Killing and subway strike fail to halt record Boxing Day sales

LONDON — A teenager was fatally stabbed Monday and a second man wounded in attacks on London’s most famous retail street as thousands of shoppers flocked to Britain’s capital seeking post-Christmas bargains.

LONDON — A teenager was fatally stabbed Monday and a second man wounded in attacks on London’s most famous retail street as thousands of shoppers flocked to Britain’s capital seeking post-Christmas bargains.

The killing of the 18-year-old man on Oxford Street — and a second wounding in the same road — did little to deter shoppers crowding into neighbouring stores in the landmark shopping district. Bargain hunters were also largely untroubled by a subway strike which badly disrupted the city’s public transport services.

Selfridges — close to the scene of Monday’s stabbing and one of Britain’s most popular department stores — reported its biggest ever first hour of trading Monday morning, while the New West End Company, which represents traders on central London’s shopping streets, reported 15 million pounds (US$23.5 million) in sales in the first three hours of trading.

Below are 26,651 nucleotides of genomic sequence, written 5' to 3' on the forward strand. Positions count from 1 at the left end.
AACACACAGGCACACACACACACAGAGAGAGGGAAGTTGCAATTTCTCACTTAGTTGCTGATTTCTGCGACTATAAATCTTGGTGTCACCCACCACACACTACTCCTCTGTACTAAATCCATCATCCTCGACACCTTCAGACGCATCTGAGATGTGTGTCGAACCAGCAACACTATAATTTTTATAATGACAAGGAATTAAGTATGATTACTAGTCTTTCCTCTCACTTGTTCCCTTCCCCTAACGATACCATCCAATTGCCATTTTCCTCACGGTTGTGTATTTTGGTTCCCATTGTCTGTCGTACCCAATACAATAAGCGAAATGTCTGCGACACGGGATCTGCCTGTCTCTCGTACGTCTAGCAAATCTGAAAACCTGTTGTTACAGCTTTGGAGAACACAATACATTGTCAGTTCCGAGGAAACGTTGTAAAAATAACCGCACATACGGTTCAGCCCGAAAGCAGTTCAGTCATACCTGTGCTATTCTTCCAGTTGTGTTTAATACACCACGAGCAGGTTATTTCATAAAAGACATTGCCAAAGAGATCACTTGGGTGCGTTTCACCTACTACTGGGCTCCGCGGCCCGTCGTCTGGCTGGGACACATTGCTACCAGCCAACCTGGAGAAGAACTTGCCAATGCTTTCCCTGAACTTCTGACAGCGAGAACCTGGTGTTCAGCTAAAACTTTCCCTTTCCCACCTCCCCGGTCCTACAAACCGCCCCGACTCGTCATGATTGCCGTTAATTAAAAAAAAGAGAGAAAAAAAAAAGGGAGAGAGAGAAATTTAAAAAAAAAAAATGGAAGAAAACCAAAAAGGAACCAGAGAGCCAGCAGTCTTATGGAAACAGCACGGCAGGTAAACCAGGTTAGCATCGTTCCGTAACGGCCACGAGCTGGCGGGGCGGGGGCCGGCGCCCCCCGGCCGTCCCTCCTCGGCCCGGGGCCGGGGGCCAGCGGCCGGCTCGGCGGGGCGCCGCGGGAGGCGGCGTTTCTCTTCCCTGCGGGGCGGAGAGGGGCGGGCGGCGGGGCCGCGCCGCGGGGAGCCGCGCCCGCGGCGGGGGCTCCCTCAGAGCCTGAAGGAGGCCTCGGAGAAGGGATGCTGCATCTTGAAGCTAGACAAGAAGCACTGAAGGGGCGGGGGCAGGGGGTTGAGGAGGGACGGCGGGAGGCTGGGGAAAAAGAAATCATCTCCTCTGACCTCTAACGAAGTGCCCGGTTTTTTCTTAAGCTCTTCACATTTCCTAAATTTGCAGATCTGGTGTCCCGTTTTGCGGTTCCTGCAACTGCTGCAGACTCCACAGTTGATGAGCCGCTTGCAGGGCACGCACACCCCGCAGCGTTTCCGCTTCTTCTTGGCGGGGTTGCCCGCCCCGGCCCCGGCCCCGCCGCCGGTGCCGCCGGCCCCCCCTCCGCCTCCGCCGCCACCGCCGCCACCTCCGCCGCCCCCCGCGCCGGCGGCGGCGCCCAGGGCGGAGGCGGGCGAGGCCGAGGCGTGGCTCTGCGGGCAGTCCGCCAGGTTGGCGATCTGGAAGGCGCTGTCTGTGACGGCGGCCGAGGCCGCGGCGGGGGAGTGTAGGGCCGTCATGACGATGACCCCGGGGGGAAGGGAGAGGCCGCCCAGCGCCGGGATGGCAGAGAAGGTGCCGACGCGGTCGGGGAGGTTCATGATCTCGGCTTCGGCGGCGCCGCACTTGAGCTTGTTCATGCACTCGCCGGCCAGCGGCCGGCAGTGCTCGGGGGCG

Jace Tyrrell, of the New West End Company, said hundreds of thousands of people had visited central London retailers, despite action by police to cordon off parts of Oxford Street and temporarily close some stores.

“These incidents are extremely rare on Oxford Street and we understand arrests have been made,” she said. “The emergency services were quick to respond and have cordoned off the street as they continue with their investigations. We are working to ensure the street is open to businesses and shoppers tomorrow.”

Tyrrell said shopkeepers had requested a meeting with police to discuss the incidents. “We understand both incidents involved gangs of youth who were known to each other (and) the police, and did not involve individual shoppers,” she said.

London’s air ambulance helicopter had earlier rushed to the street following the fatal stabbing.

Authorities said the teenage victim died before medics could administer help, while amateur video footage showed police struggling to part large crowds of shopper to allow emergency vehicles to reach the man.

Police erected a tent outside a Foot Locker sports store as they carried out investigations and confirmed that about ten people had been arrested in connection with the death.

Officers said a second stabbing took place close by — on the corner of Oxford Street and Regent Street — but insisted it wasn’t immediately known if the two incidents were linked.

Det. Chief Insp. Mark Dunne, of London’s Metropolitan police, said two groups of young people appeared to have become involved in a large-scale altercation before the teenager’s death.

Dunne said that little more was known about the circumstances, but there were likely to be large numbers of witnesses. “This is probably the busiest place in the United Kingdom right now, on the busiest shopping day,” he told reporters at the scene.